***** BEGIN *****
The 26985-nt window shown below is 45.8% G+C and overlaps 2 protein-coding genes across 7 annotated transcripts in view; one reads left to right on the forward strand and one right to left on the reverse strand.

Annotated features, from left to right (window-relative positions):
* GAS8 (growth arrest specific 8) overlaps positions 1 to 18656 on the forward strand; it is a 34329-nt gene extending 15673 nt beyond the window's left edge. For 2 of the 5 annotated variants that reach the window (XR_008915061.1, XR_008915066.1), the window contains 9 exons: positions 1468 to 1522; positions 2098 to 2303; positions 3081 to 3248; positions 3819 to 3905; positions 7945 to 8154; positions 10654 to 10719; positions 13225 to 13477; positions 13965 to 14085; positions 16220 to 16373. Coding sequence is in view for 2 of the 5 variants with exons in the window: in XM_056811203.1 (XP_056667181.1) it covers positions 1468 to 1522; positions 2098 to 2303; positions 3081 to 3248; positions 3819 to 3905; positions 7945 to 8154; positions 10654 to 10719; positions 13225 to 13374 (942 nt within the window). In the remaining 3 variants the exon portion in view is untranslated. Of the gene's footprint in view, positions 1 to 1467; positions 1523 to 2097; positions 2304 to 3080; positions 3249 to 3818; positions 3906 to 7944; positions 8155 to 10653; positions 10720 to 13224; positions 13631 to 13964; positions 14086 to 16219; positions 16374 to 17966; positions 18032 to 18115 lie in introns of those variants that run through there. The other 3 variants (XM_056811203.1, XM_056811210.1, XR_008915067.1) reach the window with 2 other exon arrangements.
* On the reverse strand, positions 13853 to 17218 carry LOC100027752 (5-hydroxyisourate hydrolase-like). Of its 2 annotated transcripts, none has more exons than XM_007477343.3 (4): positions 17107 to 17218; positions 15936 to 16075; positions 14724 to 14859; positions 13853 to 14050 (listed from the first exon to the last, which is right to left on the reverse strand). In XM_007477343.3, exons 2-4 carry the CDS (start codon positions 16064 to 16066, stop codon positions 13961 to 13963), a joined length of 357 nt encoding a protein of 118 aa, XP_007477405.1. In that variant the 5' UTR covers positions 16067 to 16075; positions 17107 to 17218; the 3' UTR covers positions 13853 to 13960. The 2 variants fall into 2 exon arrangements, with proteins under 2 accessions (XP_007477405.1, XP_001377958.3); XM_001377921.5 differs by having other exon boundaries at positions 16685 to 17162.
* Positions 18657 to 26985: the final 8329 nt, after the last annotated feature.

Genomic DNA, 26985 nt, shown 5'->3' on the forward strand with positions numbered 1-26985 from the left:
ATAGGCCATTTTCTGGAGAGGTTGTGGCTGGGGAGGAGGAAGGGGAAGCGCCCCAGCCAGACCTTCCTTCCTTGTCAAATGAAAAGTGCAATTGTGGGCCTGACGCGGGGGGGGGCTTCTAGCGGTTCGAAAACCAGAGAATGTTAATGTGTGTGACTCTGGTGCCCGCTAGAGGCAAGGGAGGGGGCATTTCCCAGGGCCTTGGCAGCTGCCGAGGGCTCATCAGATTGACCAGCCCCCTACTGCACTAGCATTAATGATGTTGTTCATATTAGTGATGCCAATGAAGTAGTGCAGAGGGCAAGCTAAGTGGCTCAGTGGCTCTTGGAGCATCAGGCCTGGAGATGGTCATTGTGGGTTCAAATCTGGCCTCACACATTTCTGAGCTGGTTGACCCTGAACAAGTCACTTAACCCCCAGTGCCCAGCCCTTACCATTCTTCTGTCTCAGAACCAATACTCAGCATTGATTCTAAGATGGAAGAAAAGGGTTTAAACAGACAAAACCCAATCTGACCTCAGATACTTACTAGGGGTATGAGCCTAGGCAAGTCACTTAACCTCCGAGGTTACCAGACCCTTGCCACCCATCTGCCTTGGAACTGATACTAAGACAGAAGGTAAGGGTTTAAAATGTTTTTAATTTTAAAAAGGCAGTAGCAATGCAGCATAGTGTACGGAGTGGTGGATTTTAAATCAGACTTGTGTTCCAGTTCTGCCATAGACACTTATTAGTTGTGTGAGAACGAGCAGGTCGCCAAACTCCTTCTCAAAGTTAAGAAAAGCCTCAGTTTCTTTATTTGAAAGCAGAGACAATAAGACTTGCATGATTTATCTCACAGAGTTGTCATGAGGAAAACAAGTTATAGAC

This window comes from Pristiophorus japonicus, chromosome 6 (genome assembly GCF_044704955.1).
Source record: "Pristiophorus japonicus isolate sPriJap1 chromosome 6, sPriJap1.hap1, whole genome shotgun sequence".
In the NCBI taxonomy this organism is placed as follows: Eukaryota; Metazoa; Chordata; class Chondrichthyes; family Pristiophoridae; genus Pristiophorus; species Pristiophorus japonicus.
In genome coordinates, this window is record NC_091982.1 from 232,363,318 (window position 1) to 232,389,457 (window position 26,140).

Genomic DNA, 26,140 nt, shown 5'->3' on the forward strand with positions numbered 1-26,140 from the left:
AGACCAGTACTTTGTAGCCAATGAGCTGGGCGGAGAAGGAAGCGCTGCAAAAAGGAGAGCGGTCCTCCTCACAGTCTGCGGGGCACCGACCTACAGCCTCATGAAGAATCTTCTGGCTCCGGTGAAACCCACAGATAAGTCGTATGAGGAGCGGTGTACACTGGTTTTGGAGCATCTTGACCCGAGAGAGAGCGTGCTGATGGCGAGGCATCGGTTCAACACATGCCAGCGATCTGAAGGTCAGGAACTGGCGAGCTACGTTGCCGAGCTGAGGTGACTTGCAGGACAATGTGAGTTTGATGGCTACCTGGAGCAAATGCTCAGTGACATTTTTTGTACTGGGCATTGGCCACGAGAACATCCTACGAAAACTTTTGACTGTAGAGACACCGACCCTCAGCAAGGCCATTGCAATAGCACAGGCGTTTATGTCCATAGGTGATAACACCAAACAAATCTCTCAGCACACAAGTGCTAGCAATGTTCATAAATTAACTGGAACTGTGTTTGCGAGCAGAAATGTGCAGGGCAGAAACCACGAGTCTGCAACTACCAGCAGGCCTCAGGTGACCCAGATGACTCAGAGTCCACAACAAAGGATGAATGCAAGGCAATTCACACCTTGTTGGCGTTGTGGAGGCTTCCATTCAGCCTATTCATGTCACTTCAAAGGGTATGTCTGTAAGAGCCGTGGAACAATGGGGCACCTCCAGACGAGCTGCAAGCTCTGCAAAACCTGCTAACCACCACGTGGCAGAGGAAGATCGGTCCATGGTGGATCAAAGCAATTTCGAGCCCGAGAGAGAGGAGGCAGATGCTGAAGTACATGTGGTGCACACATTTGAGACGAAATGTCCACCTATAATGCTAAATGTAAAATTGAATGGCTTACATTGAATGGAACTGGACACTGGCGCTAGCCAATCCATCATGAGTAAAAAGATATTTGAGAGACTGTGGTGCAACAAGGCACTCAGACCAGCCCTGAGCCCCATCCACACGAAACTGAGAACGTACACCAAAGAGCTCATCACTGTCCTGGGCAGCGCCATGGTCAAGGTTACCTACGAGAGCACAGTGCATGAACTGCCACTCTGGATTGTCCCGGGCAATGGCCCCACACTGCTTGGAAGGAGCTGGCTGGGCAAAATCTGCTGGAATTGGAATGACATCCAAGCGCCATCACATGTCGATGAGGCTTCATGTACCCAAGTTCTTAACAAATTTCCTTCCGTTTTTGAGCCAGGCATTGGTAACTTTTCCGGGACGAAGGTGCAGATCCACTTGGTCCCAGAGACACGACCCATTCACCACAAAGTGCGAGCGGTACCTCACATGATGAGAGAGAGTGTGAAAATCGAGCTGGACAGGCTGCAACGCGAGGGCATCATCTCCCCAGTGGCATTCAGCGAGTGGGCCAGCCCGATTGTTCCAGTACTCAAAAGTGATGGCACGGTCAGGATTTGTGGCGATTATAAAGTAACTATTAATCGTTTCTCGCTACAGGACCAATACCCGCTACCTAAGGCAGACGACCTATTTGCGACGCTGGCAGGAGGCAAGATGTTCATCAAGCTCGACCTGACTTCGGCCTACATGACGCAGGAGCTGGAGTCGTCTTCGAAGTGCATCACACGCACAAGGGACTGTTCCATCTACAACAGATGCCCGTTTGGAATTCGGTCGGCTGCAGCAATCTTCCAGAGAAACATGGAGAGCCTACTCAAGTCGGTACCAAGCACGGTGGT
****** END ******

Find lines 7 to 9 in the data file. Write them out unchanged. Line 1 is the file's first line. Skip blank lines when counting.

ATAGGCCATTTTCTGGAGAGGTTGTGGCTGGGGAGGAGGAAGGGGAAGCGCCCCAGCCAGACCTTCCTTCCTTGTCAAATGAAAAGTGCAATTGTGGGCCTGACGCGGGGGGGGGCTTCTAGCGGTTCGAAAACCAGAGAATGTTAATGTGTGTGACTCTGGTGCCCGCTAGAGGCAAGGGAGGGGGCATTTCCCAGGGCCTTGGCAGCTGCCGAGGGCTCATCAGATTGACCAGCCCCCTACTGCACTAGCATTAATGATGTTGTTCATATTAGTGATGCCAATGAAGTAGTGCAGAGGGCAAGCTAAGTGGCTCAGTGGCTCTTGGAGCATCAGGCCTGGAGATGGTCATTGTGGGTTCAAATCTGGCCTCACACATTTCTGAGCTGGTTGACCCTGAACAAGTCACTTAACCCCCAGTGCCCAGCCCTTACCATTCTTCTGTCTCAGAACCAATACTCAGCATTGATTCTAAGATGGAAGAAAAGGGTTTAAACAGACAAAACCCAATCTGACCTCAGATACTTACTAGGGGTATGAGCCTAGGCAAGTCACTTAACCTCCGAGGTTACCAGACCCTTGCCACCCATCTGCCTTGGAACTGATACTAAGACAGAAGGTAAGGGTTTAAAATGTTTTTAATTTTAAAAAGGCAGTAGCAATGCAGCATAGTGTACGGAGTGGTGGATTTTAAATCAGACTTGTGTTCCAGTTCTGCCATAGACACTTATTAGTTGTGTGAGAACGAGCAGGTCGCCAAACTCCTTCTCAAAGTTAAGAAAAGCCTCAGTTTCTTTATTTGAAAGCAGAGACAATAAGACTTGCATGATTTATCTCACAGAGTTGTCATGAGGAAAACAAGTTATAGAC

This window comes from Pristiophorus japonicus, chromosome 6 (genome assembly GCF_044704955.1).
Source record: "Pristiophorus japonicus isolate sPriJap1 chromosome 6, sPriJap1.hap1, whole genome shotgun sequence".